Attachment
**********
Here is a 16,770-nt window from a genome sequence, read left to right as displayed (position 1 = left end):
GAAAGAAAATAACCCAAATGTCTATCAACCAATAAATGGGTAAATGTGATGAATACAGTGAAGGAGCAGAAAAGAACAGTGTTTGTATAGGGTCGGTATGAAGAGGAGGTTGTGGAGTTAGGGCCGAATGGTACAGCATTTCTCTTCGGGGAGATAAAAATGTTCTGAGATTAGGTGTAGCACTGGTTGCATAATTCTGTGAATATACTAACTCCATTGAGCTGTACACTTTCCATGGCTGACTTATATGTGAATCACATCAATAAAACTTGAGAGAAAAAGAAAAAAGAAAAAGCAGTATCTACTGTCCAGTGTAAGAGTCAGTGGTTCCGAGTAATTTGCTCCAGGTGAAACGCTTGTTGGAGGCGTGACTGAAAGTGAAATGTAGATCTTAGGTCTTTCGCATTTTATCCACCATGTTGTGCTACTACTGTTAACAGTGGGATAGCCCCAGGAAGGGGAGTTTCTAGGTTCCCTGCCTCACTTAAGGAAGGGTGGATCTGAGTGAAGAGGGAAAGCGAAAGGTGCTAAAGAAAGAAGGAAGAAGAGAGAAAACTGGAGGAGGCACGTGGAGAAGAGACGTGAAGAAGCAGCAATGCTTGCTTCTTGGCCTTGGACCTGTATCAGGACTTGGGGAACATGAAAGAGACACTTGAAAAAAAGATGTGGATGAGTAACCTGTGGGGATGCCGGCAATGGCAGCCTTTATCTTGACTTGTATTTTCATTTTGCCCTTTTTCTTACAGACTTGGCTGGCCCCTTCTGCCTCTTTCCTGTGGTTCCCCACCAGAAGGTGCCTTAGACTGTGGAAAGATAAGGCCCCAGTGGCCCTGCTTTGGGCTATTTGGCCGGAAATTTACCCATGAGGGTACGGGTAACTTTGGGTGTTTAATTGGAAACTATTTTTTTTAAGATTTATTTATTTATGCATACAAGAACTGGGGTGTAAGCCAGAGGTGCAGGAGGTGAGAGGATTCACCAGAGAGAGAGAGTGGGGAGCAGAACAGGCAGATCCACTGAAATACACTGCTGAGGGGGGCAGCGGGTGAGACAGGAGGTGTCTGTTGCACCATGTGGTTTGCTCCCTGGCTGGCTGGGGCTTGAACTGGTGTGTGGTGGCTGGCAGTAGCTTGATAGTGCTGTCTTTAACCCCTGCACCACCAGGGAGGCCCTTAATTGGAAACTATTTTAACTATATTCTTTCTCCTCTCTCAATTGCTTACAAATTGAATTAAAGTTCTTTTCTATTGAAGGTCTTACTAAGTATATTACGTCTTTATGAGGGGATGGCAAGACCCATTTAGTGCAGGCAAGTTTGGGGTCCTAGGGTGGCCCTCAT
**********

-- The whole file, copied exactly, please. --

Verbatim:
Here is a 16,770-nt window from a genome sequence, read left to right as displayed (position 1 = left end):
GAAAGAAAATAACCCAAATGTCTATCAACCAATAAATGGGTAAATGTGATGAATACAGTGAAGGAGCAGAAAAGAACAGTGTTTGTATAGGGTCGGTATGAAGAGGAGGTTGTGGAGTTAGGGCCGAATGGTACAGCATTTCTCTTCGGGGAGATAAAAATGTTCTGAGATTAGGTGTAGCACTGGTTGCATAATTCTGTGAATATACTAACTCCATTGAGCTGTACACTTTCCATGGCTGACTTATATGTGAATCACATCAATAAAACTTGAGAGAAAAAGAAAAAAGAAAAAGCAGTATCTACTGTCCAGTGTAAGAGTCAGTGGTTCCGAGTAATTTGCTCCAGGTGAAACGCTTGTTGGAGGCGTGACTGAAAGTGAAATGTAGATCTTAGGTCTTTCGCATTTTATCCACCATGTTGTGCTACTACTGTTAACAGTGGGATAGCCCCAGGAAGGGGAGTTTCTAGGTTCCCTGCCTCACTTAAGGAAGGGTGGATCTGAGTGAAGAGGGAAAGCGAAAGGTGCTAAAGAAAGAAGGAAGAAGAGAGAAAACTGGAGGAGGCACGTGGAGAAGAGACGTGAAGAAGCAGCAATGCTTGCTTCTTGGCCTTGGACCTGTATCAGGACTTGGGGAACATGAAAGAGACACTTGAAAAAAAGATGTGGATGAGTAACCTGTGGGGATGCCGGCAATGGCAGCCTTTATCTTGACTTGTATTTTCATTTTGCCCTTTTTCTTACAGACTTGGCTGGCCCCTTCTGCCTCTTTCCTGTGGTTCCCCACCAGAAGGTGCCTTAGACTGTGGAAAGATAAGGCCCCAGTGGCCCTGCTTTGGGCTATTTGGCCGGAAATTTACCCATGAGGGTACGGGTAACTTTGGGTGTTTAATTGGAAACTATTTTTTTTAAGATTTATTTATTTATGCATACAAGAACTGGGGTGTAAGCCAGAGGTGCAGGAGGTGAGAGGATTCACCAGAGAGAGAGAGTGGGGAGCAGAACAGGCAGATCCACTGAAATACACTGCTGAGGGGGGCAGCGGGTGAGACAGGAGGTGTCTGTTGCACCATGTGGTTTGCTCCCTGGCTGGCTGGGGCTTGAACTGGTGTGTGGTGGCTGGCAGTAGCTTGATAGTGCTGTCTTTAACCCCTGCACCACCAGGGAGGCCCTTAATTGGAAACTATTTTAACTATATTCTTTCTCCTCTCTCAATTGCTTACAAATTGAATTAAAGTTCTTTTCTATTGAAGGTCTTACTAAGTATATTACGTCTTTATGAGGGGATGGCAAGACCCATTTAGTGCAGGCAAGTTTGGGGTCCTAGGGTGGCCCTCAT